Friday, August 22, 2014

Frogging Fuzzy Yarn ~ a Crochet Tip

In an Ideal Crochet World there would be no need to frog. ("No Need to Frog" - what a lovely title for a short story.) Stitches would flow from the hook in a gentle, even stream, yielding beauty and balance from the first chain to the last join. I wish I lived there, but I don't.

My crochet world is full of mistakes and reverses and changes of heart, and since I work on a limited yarn budget, this means lots of frogging and re-using. ("Lots of Frogging" - not a good title for anything.) Today, I've been swatching some lovely soy/wool yarn. It's soft and loosely twisted and altogether lovely, but boy does it like to stick to itself! A recipe for frogging disaster.

My normal instinct, when frogging, is to yank the yarn up and away from the work as quickly as possible. But with fuzzy yarn, this is Not a Good Idea. Pulling up, or pulling sideways, causes extra friction, which means more chances for the yarn to catch on itself and turn into a knotted mess.

Here's a better way:

Gently grasp the project in one hand, next to the stitch you are frogging, and pull the yarn smoothly down in a straight line from the base of the stitch. Take your time, pulling only one stitch at a time, and moving your hands frequently.

Your fuzzy yarn will thank you. :)

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Do you have any frogging tips?

Knitters, what works best for you?

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  1. Thanks for the hint about frogging. I always ended up pulling too hard and finally attacking with scissors. Not a good idea! Linda@Wetcreek Blog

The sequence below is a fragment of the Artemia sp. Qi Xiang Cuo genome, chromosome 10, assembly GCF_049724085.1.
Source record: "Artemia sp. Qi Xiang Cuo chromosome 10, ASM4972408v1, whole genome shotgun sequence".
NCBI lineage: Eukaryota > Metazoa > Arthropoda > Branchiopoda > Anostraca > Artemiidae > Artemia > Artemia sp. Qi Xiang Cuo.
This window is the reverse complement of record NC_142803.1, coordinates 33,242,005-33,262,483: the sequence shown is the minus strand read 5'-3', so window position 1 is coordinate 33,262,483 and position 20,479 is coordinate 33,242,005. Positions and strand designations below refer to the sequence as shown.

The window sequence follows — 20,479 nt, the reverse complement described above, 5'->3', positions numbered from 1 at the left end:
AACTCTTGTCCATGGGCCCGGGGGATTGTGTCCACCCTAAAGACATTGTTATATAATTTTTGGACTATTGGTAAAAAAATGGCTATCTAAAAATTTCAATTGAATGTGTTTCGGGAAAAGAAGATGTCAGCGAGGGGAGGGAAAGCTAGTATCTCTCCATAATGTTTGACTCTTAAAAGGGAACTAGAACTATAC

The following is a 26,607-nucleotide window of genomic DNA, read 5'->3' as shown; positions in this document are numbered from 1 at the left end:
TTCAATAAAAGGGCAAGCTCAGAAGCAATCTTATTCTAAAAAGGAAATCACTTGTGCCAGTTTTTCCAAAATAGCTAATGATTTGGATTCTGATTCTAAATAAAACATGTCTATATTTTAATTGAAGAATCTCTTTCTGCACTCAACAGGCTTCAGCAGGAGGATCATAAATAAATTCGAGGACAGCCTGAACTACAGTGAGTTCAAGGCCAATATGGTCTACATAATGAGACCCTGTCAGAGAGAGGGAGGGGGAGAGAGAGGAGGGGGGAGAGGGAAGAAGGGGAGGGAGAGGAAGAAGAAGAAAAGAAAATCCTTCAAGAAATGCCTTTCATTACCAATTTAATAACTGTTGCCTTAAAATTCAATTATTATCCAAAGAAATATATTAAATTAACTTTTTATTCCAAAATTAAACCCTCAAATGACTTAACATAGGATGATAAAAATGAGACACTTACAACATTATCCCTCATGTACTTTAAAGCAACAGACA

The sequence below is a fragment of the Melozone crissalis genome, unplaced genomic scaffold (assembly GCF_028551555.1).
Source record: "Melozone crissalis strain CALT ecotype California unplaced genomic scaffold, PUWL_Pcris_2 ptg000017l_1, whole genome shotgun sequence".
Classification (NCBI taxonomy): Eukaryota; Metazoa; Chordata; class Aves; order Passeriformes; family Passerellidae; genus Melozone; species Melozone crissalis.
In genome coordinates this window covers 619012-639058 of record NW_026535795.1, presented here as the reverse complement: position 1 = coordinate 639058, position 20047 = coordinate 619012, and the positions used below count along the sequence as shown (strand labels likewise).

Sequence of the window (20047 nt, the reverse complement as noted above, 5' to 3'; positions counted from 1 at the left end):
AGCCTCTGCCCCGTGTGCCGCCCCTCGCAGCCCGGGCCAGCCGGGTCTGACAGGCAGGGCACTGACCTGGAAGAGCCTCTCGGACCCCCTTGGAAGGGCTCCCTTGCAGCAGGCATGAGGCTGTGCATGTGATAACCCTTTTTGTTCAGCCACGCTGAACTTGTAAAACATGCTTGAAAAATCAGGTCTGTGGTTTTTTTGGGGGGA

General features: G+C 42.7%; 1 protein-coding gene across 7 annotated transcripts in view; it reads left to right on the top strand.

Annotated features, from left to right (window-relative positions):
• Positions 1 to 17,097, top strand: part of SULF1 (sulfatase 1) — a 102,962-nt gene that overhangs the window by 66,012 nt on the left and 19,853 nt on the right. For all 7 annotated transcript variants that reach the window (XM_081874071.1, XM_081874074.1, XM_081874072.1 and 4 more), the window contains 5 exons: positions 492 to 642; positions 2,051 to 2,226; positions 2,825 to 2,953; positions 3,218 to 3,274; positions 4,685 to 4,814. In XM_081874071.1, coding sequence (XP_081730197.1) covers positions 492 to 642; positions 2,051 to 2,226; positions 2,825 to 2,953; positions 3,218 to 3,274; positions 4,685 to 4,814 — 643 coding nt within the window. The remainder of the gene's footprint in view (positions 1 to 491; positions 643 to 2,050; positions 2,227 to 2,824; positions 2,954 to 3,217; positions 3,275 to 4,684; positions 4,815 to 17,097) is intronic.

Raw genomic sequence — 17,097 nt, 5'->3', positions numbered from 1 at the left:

2. Seriously could you be any more brilliant?


  3. Frogging knitting is a bit different. You have to be careful to frog from the correct end of the work. I think it's the cast off end, but can't swear to it as it is a long time since I have done this. If you choose the right end, frogging can go like a dream. But choose the wrong end and it is still possible but is a lengthy nightmare.

  4. I can relate because, I frequently frog or should that be frog frequently, anyway I do and I have tried both methods above and find your method does help, I sometimes find that wiggling each stitch helps with fuzzy yarn it helps to disengage the fibres but it is a long laborious exercise and I usually end up throwing it to one side in disgust. Have a great weekend :) xx

  5. Hello! Thanks for that clever hint, will have to try it next time. :) The words YARN and NIGHTMARE are also best avoided in the same sentence!!
    Ingrid xx

  6. That's really helpful, Sue. Thank you for the tip. I only recently realized that you can only frog in one direction, that was quite a revelation.

  7. What a great tip, thanks. :) Oh the land of No Frogging sounds awesome! Looking forward to seeing what your hook creates next! ((hugs))

  8. What a clever tip. I usually fly into a rage if it sticks and pull it until it breaks. I shall be better behaved from now on! CJ xx

  9. who would have thought???? Perfect tip thanks

  10. That is a great tip. I never would have done it that way. And I hate when the yarn gets all knotted when I frog.

  11. A knotted mess, that is what most of my crochet turns into.
    Pull it DOWN, now what a simple thing, and yet, it is something I would never have thought of....and I just saw something on your blog from two years ago, making PIPING using a MIXER. My dear, you amaze me, you really do!!

  12. Being impulsive and not detail oriented, I may never have figured this out, Sue, if you had not generously and clearly showed me. Thanks!!! :-) xx

  13. Great tip! I usually avoid fuzzy yarns because I'm crazy indecisive and hate frogging it. Maybe I'll try something out now. :) Thank you for the post.

  14. Boy, have I learned that a time or two the hard way! Very good tip!

    Recently a Ravelry thread requested posts of favorite frogs. People were posting reptiles instead of fiber!!! In that case, I thought Too Much Frogging was a very, very funny thing!


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